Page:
Blog Photo - Planter Box 2

That encouraged me to try a different, larger design. I used mainly spruce branches, dried hydrangea, dried astilbe and a reddish branch of something.

But this one was not quite right – I’m still not sure why.

Blog Photo - Large Winter Arrangement

Maybe the blue Everlasting flower from an indoor arrangement doesn’t fit? (Yes, I kept the dried-up flowers from arrangements sent us when my husband was ill.)

Finally, I felt bold enough to confront the long plant stand. You may remember that arrangement from last year – it was an inelegant mess.

Christmas Greenery
Christmas Greenery

Could I do better this year?

Totally intimidated at first, I cheated.

I bought some discounted southern magnolia branches  – 3 bunches at 5 bucks a bunch… a major steal.  At least, I think that’s magnolia – those leaves that are shiny-green-on-one-side, rust-coloured-on-the-other.

And here is the arrangement:

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Blog photo - Winter arrangement CU2

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My mother used to say: “Self praise is no recommendation.” So I shall make no editorial comment.

Instead, I shall sit back and await your accolades.

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Don’t let me down, now.

Fishing for compliments is exhausting.

Photos by Hamlin Grange
Photos by Hamlin Grange

**

Dedicated to my sister Pat and all domestic divas, including many in my blogging network (you know who you are).

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THE (IM)PERFECT TREE

You think my Christmas arrangement was bad?

You should see our Christmas tree this year.

Last year,  I chose the tree myself– and suffered a thousand criticisms because it was so small. No-one would admit what I knew: this tree was tiny but perfect.

Tiny Perfect Christmas Tree

This year, my husband and younger daughter were sure they’d do better. They drove to a tree farm, hopped onto the farmer’s tractor-pulled wagon…

On the Wagon… and cut a tree. They declared it “perfect”.

Cutting the Tree

Until they brought it home. Neither could explain how their perfect tree turned into a strange creature with few branches on one side, even  fewer on the other – and a bare backside, to boot.

Truth is, our family has a really bad record when it comes to picking Christmas trees: too tall or too short, too thin or too fat, too sparse.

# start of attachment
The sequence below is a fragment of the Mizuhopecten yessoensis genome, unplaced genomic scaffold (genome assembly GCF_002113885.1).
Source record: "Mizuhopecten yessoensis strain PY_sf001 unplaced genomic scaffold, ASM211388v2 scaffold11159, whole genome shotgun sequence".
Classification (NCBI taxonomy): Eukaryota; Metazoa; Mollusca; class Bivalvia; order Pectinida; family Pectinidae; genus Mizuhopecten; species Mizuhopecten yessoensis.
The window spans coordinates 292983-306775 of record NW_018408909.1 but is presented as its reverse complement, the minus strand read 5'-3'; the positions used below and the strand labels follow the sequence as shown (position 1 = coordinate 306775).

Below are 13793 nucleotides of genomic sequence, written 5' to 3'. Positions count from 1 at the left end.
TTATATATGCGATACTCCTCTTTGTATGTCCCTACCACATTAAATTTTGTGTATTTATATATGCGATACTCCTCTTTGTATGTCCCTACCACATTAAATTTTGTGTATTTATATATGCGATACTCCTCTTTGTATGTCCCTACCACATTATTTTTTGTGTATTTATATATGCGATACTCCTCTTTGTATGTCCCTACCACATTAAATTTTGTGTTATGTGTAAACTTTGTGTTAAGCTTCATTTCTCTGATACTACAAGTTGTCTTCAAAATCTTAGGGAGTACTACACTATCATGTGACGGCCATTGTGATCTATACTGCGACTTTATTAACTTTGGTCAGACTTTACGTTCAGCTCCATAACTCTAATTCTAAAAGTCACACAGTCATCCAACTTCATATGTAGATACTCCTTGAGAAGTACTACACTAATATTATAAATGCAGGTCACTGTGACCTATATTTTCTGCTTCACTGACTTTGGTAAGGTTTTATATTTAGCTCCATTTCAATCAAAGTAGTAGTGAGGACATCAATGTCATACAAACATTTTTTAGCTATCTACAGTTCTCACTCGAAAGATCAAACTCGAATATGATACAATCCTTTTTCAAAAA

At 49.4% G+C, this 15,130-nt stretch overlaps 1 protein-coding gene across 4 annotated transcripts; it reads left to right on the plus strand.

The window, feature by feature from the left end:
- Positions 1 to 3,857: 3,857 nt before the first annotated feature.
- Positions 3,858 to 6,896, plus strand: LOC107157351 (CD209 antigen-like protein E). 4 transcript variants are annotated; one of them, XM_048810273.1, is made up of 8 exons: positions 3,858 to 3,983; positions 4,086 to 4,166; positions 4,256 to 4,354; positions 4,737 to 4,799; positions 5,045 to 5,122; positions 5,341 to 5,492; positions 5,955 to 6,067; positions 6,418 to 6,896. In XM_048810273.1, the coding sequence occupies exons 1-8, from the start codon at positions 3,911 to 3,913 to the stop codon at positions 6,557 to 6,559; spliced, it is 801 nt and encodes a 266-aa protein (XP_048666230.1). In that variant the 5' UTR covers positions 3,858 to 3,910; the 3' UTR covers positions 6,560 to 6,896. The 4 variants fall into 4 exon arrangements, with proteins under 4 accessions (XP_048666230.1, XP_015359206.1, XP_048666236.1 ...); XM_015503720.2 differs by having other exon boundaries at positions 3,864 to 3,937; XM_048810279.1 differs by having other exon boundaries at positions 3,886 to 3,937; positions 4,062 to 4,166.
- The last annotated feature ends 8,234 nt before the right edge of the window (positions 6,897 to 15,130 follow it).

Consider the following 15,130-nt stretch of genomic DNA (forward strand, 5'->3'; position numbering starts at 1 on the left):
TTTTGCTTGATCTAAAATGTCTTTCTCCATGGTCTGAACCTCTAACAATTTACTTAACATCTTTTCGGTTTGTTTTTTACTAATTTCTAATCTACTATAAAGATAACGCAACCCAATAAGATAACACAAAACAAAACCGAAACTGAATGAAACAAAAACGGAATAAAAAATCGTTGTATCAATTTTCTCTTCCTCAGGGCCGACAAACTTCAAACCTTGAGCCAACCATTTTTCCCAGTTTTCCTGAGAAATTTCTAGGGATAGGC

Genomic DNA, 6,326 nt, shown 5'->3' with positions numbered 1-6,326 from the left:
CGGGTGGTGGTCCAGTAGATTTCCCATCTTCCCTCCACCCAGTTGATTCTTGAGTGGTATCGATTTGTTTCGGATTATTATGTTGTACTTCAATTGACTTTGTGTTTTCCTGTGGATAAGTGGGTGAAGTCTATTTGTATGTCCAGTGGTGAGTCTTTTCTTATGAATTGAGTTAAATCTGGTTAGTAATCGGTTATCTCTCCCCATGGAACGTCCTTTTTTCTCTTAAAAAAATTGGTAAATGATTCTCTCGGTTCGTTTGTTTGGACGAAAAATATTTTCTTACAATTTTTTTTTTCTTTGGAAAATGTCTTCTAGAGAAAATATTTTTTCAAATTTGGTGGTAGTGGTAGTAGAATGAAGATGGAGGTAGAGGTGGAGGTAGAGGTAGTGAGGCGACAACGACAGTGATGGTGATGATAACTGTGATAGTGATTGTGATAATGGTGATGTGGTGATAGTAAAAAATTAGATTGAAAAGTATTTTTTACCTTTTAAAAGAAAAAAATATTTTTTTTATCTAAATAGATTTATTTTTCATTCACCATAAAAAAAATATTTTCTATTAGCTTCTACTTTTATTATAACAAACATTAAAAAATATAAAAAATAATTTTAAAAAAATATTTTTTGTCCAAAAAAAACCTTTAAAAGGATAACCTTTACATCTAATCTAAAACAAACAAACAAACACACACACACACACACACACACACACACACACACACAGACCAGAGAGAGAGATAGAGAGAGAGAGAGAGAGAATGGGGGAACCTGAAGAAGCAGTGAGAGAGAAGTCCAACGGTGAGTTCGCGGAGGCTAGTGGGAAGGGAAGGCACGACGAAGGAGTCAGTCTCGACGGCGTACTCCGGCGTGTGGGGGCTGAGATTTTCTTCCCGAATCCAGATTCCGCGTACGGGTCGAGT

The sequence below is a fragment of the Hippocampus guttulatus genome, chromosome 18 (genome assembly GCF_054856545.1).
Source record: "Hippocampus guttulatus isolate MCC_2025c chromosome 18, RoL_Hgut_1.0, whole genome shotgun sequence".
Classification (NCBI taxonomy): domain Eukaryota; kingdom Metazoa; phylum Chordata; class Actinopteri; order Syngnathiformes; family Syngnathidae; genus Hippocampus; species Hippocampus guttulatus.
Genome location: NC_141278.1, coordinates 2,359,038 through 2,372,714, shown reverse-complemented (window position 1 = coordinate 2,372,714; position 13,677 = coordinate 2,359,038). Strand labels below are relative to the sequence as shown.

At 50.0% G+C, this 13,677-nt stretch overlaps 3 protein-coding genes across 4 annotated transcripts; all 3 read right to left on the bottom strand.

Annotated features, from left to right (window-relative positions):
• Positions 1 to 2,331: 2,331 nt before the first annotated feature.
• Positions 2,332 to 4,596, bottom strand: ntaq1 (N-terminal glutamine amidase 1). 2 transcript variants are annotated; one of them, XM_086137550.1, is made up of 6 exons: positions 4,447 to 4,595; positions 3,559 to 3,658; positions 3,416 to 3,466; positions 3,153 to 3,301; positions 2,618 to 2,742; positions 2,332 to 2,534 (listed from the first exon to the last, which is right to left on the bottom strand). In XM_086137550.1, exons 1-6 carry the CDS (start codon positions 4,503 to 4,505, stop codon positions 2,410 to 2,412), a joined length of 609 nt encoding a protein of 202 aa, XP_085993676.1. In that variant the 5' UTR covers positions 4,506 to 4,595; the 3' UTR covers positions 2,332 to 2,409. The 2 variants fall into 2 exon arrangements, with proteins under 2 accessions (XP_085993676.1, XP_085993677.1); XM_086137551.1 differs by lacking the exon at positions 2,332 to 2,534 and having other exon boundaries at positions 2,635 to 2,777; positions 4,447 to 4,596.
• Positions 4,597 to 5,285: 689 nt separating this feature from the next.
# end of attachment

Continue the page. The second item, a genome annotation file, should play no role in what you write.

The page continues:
Lopsided Tree

The first winter we spent at my husband’s family farmhouse years ago, getting the tree was a no-brainer. We’d simply walk down the hill of the 100-acre farm to where the spruce trees grew, and cut one.

It was particularly snowy that year. We slipped and slid down the long hill, Barclay the dog beside us.  But we cut the “perfect tree” and tied a rope around it. Then came the long journey uphill. We slipped and slid again and our knees nearly buckled in the deep snow.

We eyed Barclay, now grown and strong, wondering if we could tether the rope to him and have him do the work, but abandoned that idea swiftly. He was having a lot of fun eating the snow or digging himself out of it.

“What use are you?” we teased him. “We sure could use your help right now.”

By the time we reached the top of the hill, the branches on the tree’s bottom side were battered and broken. To hide the damage, we positioned the tree’s flat side against one wall of the large dining room, but what a sad thing it was.

Photo by H. Grange

“It’s a Charlie Brown tree,” I told everyone that year. “It’s got a charm all its own.”

“A tree only our family could love,” my husband muttered, shaking his head in disappointment.

This year, despite all the ornaments,  our daughter was shaking her head in disappointment, while her father  kept claiming that the tree “has character”.

But that tree gave me a chance to feel like a domestic diva. As you know, that’s a rare thing.

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Photo by H. Grange

I fetched the branches that my husband had cut from the bottom of the tree, and some peacock feathers, and tried to fool the eye into thinking the tree wasn’t as bad as it was.